A 223-acre plot of land owned by Union County and currently leased out as farm ground could become a nature preserve, public recreation area and conservation tool according to the plans set out by Union County Conservation Director Doug Jones during the Union County Board of Supervisors meeting Monday.
The county conservation department workers —Jones, Joe Mayhew and Mike Hilger — with the support of the Union County Conservation Board, envision a park where native Iowa prairie grasses and forbs (non-woody flowering plants) are allowed to flourish, examples of conservation and erosion control techniques are on display for educating land owners, and members of the public can hike, hunt, and learn about and enjoy nature.
“We would love the opportunity to manage it ... to give it to the people of Union County, other counties and other states. Open it up to everybody,” Jones said.
He also spoke of the possible tourism dollars such a project could bring in, saying it could bring in day users, campers, hunters and fishermen.
“I’m excited about it,” Tom Lesan chair of the Union County Conservation Board said. “I might not ever see that back 40 ... but there was a day that would have been the first place I’d have gone.”
The land adjacent to Highway 34 east of Prairie Solid Waste transfer station was originally planned to be used for more landfill space and to harvest the dirt needed to cover the landfill. With changing legislation and the costs involved in maintaining a landfill, Union County now sends its trash out of the county via the transfer station on the property.
The park project would not include the current landfill or the ground where the transfer station is housed. Jones said some places have turned their landfill areas over to their conservation departments, so more area may be included in the future.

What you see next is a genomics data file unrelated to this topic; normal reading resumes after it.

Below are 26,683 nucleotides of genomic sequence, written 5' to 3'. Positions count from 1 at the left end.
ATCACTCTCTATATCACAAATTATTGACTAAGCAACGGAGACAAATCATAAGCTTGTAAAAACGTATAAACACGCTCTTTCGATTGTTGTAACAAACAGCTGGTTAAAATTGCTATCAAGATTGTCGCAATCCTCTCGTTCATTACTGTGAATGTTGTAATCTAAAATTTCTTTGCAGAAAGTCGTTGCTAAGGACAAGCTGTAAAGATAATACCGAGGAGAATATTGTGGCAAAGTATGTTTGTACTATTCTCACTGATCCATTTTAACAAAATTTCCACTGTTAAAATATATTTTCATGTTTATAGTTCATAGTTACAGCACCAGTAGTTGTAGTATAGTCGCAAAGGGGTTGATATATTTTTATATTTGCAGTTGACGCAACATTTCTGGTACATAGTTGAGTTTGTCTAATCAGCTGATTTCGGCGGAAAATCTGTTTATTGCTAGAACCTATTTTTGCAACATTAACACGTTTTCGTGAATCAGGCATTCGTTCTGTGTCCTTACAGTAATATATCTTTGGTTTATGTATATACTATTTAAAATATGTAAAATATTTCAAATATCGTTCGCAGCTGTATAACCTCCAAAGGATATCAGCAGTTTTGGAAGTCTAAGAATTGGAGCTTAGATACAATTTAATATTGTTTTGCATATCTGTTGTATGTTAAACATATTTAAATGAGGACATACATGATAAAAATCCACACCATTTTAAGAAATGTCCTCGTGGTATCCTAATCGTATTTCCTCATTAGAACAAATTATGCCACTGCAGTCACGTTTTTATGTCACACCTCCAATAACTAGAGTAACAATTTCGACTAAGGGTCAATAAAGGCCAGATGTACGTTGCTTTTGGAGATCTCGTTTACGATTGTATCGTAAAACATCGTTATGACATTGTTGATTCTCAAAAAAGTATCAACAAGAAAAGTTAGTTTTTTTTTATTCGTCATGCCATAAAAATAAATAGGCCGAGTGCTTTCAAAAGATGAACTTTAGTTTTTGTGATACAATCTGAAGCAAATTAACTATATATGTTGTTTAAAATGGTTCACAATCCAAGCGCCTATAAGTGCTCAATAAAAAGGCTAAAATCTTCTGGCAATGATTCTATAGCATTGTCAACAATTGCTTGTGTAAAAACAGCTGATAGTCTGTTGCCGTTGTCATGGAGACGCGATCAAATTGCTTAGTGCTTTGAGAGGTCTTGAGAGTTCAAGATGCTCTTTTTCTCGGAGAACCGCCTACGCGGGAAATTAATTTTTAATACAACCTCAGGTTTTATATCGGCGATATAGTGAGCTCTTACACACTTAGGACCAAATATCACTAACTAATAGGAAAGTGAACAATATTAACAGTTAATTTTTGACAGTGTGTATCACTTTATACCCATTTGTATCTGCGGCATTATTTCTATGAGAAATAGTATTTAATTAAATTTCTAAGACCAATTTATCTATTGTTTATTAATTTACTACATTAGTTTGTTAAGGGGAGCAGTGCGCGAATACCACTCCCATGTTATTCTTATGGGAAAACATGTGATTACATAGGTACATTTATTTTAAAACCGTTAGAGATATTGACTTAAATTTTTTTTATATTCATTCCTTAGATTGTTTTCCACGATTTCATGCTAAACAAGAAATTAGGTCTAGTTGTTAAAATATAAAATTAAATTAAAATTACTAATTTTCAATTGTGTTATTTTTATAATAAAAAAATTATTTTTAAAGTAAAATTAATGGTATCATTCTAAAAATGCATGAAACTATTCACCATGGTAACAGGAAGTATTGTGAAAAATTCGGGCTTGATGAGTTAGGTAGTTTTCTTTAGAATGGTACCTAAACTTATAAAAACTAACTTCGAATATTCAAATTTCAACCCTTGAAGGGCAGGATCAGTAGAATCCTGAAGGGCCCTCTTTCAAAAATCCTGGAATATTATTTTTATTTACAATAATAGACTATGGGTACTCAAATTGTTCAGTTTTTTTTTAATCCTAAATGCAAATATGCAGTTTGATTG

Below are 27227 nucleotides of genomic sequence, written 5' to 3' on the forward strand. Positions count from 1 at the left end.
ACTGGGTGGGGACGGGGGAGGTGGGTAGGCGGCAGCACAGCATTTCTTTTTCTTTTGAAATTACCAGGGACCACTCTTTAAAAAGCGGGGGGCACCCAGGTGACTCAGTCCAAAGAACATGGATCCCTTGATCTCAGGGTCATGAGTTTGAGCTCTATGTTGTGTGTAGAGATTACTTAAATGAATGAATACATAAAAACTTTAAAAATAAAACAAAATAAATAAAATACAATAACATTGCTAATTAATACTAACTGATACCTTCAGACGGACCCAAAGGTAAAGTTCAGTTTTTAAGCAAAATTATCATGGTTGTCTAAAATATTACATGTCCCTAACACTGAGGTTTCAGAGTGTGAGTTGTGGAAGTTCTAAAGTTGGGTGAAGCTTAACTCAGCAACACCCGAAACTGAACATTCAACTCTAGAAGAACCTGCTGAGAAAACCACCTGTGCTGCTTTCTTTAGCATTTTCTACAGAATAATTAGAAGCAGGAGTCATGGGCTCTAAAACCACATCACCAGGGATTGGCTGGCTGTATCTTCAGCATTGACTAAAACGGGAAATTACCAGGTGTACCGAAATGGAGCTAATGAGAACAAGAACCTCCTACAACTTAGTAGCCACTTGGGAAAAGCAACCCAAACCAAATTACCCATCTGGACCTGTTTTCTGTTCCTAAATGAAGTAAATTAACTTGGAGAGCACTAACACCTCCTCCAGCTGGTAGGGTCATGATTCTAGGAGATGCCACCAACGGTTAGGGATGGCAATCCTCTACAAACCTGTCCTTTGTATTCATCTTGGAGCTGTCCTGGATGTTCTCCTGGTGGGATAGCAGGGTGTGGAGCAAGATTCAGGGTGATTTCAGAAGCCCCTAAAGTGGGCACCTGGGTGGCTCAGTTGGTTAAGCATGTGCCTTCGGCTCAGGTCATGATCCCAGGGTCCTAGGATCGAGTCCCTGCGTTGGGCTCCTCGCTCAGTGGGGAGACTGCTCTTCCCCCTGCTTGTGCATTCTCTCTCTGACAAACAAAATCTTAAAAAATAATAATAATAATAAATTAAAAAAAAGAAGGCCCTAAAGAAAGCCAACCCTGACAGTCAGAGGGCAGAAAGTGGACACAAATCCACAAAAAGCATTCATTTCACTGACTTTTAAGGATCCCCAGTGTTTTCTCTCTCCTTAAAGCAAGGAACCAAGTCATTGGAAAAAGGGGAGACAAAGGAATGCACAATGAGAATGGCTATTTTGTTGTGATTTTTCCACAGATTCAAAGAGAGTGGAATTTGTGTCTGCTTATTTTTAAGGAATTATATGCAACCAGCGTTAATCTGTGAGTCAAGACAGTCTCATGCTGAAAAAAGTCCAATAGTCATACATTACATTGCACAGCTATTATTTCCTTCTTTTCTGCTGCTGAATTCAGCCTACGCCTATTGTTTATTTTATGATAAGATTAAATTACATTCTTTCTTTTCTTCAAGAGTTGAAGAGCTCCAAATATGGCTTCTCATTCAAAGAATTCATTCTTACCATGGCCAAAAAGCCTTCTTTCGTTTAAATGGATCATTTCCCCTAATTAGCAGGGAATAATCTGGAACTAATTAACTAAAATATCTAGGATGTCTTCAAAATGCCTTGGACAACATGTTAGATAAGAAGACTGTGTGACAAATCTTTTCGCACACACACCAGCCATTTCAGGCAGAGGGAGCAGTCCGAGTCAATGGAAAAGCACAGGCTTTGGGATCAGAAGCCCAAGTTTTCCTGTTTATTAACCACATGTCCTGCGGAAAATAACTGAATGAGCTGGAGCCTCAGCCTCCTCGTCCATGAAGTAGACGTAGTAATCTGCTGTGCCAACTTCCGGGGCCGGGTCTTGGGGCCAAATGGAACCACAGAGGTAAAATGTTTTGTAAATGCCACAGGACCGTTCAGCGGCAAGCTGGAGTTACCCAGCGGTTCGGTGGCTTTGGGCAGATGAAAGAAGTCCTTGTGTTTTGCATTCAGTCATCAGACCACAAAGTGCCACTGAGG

The costs to set up the park will be minimal, Jones said. He estimates a start-up cost of around $10,000 for a parking lot and signage. The labor involved would come from the conservation department and volunteers. Jones and his department would use reclaimed wood, local sources, and signs created by the Iowa Prison Industries.
Jones and the conservation board will seek out grants and donations to provide any needed funding.
Setting up and maintaining the grassy areas, mowing the perimeter to serve as a fire break and trail, thinning trees and feathering the tree lines to discourage spread, and maintaining the fence lines are jobs that are already in line with the duties of the conservation department, Jones said.
Organizations such as the Boy Scouts, the Girl Scouts, FFA, 4-H clubs, a local birding group and others would be invited to participate in setting up the park by crafting and erecting bird houses, helping with signage and other projects.
The banks along portions of 12-Mile Creek are being eroded by cattle grazing in the area. In order to stop the erosion while allowing the land to be rented, a fence would need to be put up to keep the cattle out of the creek. The $13,000 per year brought in to the county from leasing the land would be more than offset by the cost of such a fence.
If the land becomes a park, no fencing would be needed along the creek and it would begin to heal itself naturally, Jones said.
The Iowa Department of Natural Resources released a statement in 2020 saying that the overwintering Monarch butterflies in Mexico were half the numbers of the preceding year. It recommends Iowans provide habitat for the Monarchs that spend the summer here by planting native pollinator-friendly plants.